Revisiting the Greatest (and Worst) Fictional Soccer Movie Managers of All Time

The life of a football manager is not an easy one — whether real or fictional. Inspired by the recent struggles of Premier League gaffers Unai Emery and Ole Gunnar Solskjaer, we compiled a list of soccer movie managers that’d make formidable (or horrendous) replacements in any league that’d hire them. 

Growing up, I played soccer representing the area around my elementary school, and my dad and his best friend were the coaches. Of course, neither knew what they were doing, leading to many downright laughable moments — so many that I might pen a script for Kicking & Screaming 2 some day. Because only Will Ferrell could pull some of that stuff off.

Anyways, reminiscing about my playing days got me thinking about fictional soccer-focused films and the brave souls who took on managerial roles in them. While the list of soccer movies in cinema history is ostensibly short, especially compared to other major sports, let’s take a look at some of the most memorable (for better and worse) soccer movie managers of all time.

Phil Weston, Kicking & Screaming

Let’s just get the most notable fictional manager out of the way first. Will Ferrell’s performance as Phil Weston in Kicking & Screaming is masterful. Released in 2005, the comedy follows Weston’s transformation from sympathetic dad to a tiger suit-wearing megalomaniac, all in the name of defeating his father Buck’s (Robert Duvall) youth team.

Now, how should we rate Weston’s performance as manager? On the one hand, he completely changed who he was in the pursuit of victory and killed team morale heading into the playoffs. Not to mention, he needed to recruit two Italian ringers and get help from NFL legend Mike Ditka to whip the team into shape. But, Weston does get credit for recognizing the error of his ways and adapting to the situation without Ditka in the finals against his father.

Weston may not be the best fictional manager out there, but he’s a solid choice. Perhaps he’s terrible at man management, but he’ll easily adapt to the game and won’t let his ego get in the way of managing (at least not again).

Chester Lee, Ladybugs

Another youth soccer coach in a comedy, Rodney Dangerfield’s performance as Chester Lee in the 1992 dud Ladybugs is…troubling to say the least. Lee is forced to coach his company’s all-girls soccer team, and must win the league in order to get a promotion and move up the corporate ladder.

A ludicrous proposition, Dangerfield employs his fiance’s son as a roster addition because the girls aren’t good enough. That’s right folks, the moral of the film is cheaters do end up prospering, and that girls need the help of boys to win. No doubt this film inspired several U.S. women’s national team stars en route to World Cup glory.

Lee is definitely last on our list of fictional managers. He has no morals and will stoop to any level to win.

Joe, Bend It Like Beckham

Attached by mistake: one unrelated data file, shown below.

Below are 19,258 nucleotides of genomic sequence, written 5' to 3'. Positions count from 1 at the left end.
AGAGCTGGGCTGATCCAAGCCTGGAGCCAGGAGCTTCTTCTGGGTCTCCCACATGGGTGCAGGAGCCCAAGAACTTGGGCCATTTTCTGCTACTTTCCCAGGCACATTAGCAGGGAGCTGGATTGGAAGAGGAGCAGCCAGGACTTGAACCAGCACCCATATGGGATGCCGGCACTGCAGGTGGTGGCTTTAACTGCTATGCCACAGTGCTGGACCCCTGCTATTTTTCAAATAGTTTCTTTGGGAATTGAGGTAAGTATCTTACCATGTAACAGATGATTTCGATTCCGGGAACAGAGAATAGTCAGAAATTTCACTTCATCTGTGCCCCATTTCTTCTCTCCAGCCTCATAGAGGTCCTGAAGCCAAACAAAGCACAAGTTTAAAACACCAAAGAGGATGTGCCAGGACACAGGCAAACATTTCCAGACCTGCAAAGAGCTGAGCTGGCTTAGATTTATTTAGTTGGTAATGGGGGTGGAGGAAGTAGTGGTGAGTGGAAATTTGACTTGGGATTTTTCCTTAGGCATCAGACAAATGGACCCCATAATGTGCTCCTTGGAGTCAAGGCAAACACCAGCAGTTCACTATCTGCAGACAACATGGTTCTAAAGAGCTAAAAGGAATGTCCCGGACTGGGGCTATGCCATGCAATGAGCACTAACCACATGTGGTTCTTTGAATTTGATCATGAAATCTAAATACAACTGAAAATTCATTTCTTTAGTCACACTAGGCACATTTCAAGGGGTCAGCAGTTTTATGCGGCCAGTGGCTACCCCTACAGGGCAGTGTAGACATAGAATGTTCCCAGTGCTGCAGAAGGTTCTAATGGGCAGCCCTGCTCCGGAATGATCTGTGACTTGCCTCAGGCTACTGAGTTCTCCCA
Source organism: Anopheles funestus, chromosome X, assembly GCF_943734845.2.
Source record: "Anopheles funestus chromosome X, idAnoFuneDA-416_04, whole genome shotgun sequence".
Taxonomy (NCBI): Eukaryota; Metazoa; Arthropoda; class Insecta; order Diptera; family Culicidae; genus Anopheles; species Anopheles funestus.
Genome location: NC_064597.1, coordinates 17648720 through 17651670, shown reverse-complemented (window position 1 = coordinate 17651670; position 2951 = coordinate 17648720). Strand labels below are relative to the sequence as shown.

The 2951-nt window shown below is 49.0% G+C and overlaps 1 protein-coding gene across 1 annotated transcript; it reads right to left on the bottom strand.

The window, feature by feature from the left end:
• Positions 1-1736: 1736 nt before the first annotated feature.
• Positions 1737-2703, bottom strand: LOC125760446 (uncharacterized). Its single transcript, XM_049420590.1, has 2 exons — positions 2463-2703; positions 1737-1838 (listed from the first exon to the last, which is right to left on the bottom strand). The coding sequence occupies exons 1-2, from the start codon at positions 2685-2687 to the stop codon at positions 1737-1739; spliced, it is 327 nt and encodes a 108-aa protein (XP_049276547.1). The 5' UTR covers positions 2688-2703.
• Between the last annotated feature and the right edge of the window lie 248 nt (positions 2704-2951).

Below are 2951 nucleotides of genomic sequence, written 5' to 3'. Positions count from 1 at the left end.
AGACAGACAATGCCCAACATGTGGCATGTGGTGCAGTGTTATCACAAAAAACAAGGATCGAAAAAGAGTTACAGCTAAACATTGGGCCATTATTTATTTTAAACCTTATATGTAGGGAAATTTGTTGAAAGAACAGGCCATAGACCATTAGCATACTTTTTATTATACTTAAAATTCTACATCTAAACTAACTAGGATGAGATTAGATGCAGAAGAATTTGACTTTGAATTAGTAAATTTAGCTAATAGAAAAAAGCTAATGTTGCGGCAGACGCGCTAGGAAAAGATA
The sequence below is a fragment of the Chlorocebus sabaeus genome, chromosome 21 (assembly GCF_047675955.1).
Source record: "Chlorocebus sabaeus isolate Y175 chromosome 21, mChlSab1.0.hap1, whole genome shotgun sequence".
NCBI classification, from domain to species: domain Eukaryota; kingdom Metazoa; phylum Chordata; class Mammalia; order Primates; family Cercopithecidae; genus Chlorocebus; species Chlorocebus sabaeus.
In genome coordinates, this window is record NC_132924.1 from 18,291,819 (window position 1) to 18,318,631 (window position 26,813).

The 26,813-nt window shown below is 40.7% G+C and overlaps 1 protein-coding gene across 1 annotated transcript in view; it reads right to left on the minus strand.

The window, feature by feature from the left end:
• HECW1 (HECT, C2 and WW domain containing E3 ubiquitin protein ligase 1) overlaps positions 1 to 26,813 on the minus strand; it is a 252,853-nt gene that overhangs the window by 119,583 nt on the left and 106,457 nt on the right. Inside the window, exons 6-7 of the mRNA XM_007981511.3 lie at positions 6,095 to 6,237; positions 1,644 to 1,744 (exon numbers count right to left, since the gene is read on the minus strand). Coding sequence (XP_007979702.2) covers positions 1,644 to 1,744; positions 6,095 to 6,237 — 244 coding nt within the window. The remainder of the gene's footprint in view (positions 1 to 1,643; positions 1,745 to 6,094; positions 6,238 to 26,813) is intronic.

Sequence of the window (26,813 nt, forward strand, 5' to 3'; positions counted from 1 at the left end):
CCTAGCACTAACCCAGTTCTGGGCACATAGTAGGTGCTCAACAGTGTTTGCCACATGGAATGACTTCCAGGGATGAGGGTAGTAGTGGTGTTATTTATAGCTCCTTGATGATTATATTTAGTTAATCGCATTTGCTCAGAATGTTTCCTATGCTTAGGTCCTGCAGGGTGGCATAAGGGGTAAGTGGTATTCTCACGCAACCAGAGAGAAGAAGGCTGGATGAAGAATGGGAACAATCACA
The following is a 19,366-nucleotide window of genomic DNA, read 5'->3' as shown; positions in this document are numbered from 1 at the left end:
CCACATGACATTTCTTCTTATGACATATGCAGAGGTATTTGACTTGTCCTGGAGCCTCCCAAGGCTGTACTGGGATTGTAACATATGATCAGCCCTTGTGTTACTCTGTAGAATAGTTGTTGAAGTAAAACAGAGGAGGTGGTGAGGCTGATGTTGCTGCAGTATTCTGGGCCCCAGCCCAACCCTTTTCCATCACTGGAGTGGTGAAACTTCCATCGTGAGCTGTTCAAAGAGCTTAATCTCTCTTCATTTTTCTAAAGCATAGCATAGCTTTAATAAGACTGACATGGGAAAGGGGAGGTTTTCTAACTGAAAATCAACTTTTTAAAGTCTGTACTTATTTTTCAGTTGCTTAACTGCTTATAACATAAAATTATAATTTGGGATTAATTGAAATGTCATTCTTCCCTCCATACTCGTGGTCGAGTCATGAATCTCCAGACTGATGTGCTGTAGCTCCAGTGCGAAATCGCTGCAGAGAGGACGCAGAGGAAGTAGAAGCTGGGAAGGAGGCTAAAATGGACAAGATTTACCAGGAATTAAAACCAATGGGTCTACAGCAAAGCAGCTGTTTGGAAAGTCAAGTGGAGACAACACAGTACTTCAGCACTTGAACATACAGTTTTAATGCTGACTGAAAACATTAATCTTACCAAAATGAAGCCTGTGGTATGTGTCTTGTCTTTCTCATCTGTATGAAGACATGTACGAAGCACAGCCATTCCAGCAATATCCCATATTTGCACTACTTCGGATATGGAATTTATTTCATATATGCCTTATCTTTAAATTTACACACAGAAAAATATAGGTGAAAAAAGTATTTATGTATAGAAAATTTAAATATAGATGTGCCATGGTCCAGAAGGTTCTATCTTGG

Switching gears slightly to the romantic comedy genre, let’s talk about Joe from the 2002 British classic Bend It Like Beckham. If you’ve been under a rock for the past 20 years, the film follows the journey of Jess (Parminder Nagra), a girl in a conservative Punjabi Sikh family in London, who develops a passion and skill for the beautiful game despite the disapproval of her parents.

Joe, played by Jonathan Rhys Meyers, is the manager of the women’s association team Jess joins. He gets credit for encouraging Jess to live her own life, follow her passion for the sport, and even helps her deal with racism after a match at one point. But he does have a problematic side, developing a relationship with Jess, causing some jealousy amongst her best friend Jules (Keira Knightley), who in true rom com fashion also has a crush on Joe.

When it comes down to it, Joe is a player’s manager, for better or worse. He’s got some solid motivational skills, but, like Weston, when it comes to handling team morale, he’s got some work to do.

‘Golden Leg’ Fung, Shaolin Soccer

There is no other movie in the soccer film canon quite like Stephen Chow’s 2001 cult classic Shaolin Soccer. In it, ‘Mighty Steel Leg’ Sing, a Shaolin kung fu monk, wants to promote the martial art through soccer and enlists his former Shaolin brothers to form a team. ‘Golden Leg’ Fung, played by Man-Tat Ng, manages soccer’s version of the Harlem Globetrotters.

Fung, a legendary Hong Kong soccer star from back in the day, ends up being the perfect choice as manager. He’s walked with a limp since one of his teammates betrayed him in a match, and the Shaolin team ends up playing that same teammate’s club in the film’s climactic showdown. Fung’s a seasoned veteran who had a long playing career, which translates to his manager role well. He is key to training the Shaolin team and preparing them for the rigors of playing, and amongst the list of all time soccer movie managers, he’s hands down the best. If he can handle incredibly powerful kung fu masters, we’re pretty sure a cold, rainy night in Stoke will be no challenge.